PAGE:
When Hayley Court (pictured) took an external comms role to represent South Yorkshire Police (SYP) at the Hillsborough Inquests, she believed she was taking on a role that would finally see the police force accept its shortcomings and position itself positively for the future following its mishandling of the Hillsborough disaster in April 1989, when 96 Liverpool fans lost their lives.
She soon discovered that her expectations didn't meet the force's expectations of her role. Far from helping to communicate the truth, she found that she was expected to 'spin' the news coming each day from the inquests, specifically focusing attention on discrediting evidence in favour of the fans.
PR is not spin. PR is not a dark art and nor is it about suppressing the truth. In a world that seeks more transparent and accountable public institutions, PR is about creating an open and honest dialogue with key stakeholders, usually through the media. For anyone working in PR, key to honest reporting is challenging anyone who utters the word 'spin'.
For any institution that finds itself in a crisis situation, it needs to focus on communicating the truth and answering questions.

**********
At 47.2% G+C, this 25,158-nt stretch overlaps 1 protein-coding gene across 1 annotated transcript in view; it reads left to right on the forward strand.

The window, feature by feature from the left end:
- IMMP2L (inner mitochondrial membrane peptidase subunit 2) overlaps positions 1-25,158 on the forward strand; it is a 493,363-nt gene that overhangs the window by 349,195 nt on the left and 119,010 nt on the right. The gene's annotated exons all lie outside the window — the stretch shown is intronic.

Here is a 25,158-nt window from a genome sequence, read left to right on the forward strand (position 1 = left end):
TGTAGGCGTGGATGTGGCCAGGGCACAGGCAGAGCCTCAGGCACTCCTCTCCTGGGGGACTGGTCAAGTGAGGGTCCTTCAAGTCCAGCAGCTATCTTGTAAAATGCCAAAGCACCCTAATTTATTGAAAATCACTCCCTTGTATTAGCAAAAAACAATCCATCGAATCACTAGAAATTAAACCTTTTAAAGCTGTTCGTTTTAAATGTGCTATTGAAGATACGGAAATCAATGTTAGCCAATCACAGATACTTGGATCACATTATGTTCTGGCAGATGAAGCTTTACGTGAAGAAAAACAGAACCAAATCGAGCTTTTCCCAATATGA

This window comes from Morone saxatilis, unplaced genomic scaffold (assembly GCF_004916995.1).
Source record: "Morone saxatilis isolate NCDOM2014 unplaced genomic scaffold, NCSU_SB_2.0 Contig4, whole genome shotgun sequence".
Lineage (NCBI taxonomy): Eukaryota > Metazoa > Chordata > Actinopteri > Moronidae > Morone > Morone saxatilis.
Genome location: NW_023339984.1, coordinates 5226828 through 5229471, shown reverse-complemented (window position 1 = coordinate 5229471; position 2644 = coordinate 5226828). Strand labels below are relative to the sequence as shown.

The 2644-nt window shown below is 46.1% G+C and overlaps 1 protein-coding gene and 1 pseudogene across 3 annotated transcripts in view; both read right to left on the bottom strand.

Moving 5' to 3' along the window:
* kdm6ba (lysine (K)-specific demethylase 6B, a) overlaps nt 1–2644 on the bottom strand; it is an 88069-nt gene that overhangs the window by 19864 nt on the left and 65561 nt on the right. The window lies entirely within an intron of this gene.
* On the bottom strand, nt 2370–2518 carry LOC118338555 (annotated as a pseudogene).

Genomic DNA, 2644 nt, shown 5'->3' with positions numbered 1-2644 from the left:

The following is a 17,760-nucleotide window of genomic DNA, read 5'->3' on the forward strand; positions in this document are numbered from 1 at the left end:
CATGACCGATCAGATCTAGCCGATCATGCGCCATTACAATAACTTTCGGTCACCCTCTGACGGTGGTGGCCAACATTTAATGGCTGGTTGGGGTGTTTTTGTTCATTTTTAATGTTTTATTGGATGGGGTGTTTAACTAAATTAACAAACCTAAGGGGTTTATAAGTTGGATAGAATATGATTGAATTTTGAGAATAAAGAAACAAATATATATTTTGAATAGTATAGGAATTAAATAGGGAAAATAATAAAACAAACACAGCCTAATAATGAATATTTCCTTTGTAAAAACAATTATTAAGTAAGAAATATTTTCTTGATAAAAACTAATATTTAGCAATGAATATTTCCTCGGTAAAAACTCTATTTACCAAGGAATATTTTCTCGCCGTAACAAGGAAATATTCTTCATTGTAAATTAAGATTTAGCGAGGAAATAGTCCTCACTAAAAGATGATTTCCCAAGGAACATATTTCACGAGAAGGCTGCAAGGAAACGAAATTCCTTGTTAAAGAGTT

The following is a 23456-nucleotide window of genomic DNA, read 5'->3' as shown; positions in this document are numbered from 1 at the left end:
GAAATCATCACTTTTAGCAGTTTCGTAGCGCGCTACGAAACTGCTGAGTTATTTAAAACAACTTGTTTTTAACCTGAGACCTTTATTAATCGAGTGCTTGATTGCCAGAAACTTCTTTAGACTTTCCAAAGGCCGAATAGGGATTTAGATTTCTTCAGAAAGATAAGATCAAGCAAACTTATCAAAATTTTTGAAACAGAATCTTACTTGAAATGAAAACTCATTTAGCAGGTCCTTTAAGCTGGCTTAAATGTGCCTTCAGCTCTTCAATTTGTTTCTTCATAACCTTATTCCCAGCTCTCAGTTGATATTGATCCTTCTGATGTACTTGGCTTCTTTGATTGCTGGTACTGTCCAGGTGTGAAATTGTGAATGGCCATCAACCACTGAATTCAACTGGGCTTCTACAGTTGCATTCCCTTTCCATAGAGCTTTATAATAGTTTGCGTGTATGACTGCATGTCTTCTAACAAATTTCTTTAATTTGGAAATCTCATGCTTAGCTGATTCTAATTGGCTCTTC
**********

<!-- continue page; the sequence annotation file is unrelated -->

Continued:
By the time the inquests started in 2014, SYP should have moved on and focused on repositioning itself with the public, answering questions, setting a new tone and rebuilding the trust of the public and the media. Instead, its press officer was instructed to 'emphasise evidence favourable to the force' and highlight any allegations of misbehaviour on the part of fans. The latter point was not substantiated at the inquests' conclusion because it was a lie told in the immediate aftermath of the tragedy and subsequently maintained over the years.
Answering questions truthfully and being transparent with difficult information is critical to helping your organisation in a crisis. It's part of addressing a crisis head on. Lies, such as those told in the immediate aftermath of the Hillsborough tragedy, sadly helped to prolong an agonising path to justice for 96 families who just wanted the truth to come out.
PR is not about rounding up journalists and telling them 'this is the line'. They will soon tell you where to go! Lie to the media and your stakeholders, and that will come back to bite you in the most negative way. Hopefully, SYP has now learned this.
She believed it was an opportunity to help South Yorkshire police deal truthfully and face their failings which caused the disaster, and their conduct in the aftermath, when the force blamed innocent supporters who were the victims of the lethal crush at the 1989 FA Cup semi-final between Liverpool and Nottingham Forest. She planned to write objective, daily reports from the inquests for the force’s website, and to prepare for its stance afterwards, which she believed should be to accept responsibility. However, from her first day in the job, 19 May 2014, Court said she was expected to be a “spin doctor” for the force at the inquests at the court in Warrington. Court said she was told: “Your job is to round up the media at the end of the day and tell them: ‘This is the line.’”